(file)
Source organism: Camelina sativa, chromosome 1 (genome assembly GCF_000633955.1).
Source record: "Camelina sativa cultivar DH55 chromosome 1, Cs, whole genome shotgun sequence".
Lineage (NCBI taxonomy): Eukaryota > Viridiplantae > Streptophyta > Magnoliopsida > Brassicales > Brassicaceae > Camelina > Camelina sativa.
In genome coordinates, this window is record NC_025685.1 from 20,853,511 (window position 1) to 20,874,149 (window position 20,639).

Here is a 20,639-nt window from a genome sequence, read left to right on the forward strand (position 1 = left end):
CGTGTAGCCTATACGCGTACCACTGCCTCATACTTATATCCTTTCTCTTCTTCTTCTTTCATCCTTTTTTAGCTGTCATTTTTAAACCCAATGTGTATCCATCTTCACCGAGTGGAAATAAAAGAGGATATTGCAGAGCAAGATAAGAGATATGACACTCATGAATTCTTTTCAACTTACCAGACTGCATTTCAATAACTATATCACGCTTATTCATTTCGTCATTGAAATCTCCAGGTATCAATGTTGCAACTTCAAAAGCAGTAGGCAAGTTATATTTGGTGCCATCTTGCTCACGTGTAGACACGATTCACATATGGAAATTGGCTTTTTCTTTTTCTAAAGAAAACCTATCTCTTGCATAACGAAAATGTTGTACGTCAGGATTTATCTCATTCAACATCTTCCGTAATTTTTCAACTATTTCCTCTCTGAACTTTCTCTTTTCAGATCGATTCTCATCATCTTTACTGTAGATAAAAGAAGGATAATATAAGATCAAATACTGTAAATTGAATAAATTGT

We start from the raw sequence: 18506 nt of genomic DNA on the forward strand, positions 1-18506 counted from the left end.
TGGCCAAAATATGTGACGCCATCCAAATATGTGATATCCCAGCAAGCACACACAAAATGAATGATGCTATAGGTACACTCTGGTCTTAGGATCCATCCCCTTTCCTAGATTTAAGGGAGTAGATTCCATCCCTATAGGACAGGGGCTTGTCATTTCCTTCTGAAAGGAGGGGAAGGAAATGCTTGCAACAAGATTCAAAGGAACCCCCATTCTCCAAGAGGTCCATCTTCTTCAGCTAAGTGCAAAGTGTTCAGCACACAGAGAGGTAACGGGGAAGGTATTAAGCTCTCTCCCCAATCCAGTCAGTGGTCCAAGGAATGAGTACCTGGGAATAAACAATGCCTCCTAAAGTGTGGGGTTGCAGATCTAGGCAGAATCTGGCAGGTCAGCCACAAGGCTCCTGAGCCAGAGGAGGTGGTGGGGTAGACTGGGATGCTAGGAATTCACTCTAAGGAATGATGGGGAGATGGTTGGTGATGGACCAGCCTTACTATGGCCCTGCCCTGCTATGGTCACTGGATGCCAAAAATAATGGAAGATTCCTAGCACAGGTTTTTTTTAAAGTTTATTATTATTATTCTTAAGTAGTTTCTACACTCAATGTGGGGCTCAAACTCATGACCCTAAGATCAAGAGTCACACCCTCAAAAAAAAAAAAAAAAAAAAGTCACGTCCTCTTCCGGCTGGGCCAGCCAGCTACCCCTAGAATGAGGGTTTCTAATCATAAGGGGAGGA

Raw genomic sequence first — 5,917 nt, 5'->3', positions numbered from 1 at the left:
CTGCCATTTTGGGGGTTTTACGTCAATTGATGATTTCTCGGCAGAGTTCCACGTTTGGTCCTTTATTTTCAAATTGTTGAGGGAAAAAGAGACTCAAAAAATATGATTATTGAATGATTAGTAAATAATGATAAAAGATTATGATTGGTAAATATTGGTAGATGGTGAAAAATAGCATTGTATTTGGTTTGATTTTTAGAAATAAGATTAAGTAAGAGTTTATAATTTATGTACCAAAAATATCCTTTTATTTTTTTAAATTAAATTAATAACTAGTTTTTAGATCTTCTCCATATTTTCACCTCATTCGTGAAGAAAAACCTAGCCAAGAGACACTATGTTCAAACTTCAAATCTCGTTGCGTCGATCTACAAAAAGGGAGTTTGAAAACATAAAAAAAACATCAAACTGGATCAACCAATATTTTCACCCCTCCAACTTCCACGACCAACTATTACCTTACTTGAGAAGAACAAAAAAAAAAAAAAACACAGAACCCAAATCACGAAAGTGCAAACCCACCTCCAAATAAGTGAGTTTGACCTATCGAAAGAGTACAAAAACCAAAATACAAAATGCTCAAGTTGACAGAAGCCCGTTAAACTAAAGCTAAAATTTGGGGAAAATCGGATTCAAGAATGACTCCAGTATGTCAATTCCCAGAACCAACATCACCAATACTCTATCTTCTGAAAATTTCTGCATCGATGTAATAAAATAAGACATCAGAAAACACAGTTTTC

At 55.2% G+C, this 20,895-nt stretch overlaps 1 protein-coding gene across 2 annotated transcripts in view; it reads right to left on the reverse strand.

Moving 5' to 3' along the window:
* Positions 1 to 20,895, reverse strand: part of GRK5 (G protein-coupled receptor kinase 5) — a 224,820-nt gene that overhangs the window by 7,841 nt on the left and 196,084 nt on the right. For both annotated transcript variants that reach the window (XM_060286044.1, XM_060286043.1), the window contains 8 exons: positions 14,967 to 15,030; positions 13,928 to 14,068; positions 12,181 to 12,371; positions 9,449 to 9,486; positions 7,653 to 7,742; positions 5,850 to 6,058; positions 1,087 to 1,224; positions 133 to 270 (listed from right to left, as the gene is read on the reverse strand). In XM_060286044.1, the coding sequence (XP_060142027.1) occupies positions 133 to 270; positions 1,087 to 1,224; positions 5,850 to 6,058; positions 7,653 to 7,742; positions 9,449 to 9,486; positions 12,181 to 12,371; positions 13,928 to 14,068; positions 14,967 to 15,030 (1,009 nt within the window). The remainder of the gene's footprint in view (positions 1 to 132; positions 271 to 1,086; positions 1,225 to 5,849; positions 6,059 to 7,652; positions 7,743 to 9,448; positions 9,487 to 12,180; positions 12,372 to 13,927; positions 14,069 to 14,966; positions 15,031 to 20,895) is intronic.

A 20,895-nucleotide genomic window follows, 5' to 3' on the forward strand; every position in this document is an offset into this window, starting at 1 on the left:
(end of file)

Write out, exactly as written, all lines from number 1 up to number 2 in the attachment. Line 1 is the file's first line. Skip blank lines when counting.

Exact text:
Source organism: Camelina sativa, chromosome 1 (genome assembly GCF_000633955.1).
Source record: "Camelina sativa cultivar DH55 chromosome 1, Cs, whole genome shotgun sequence".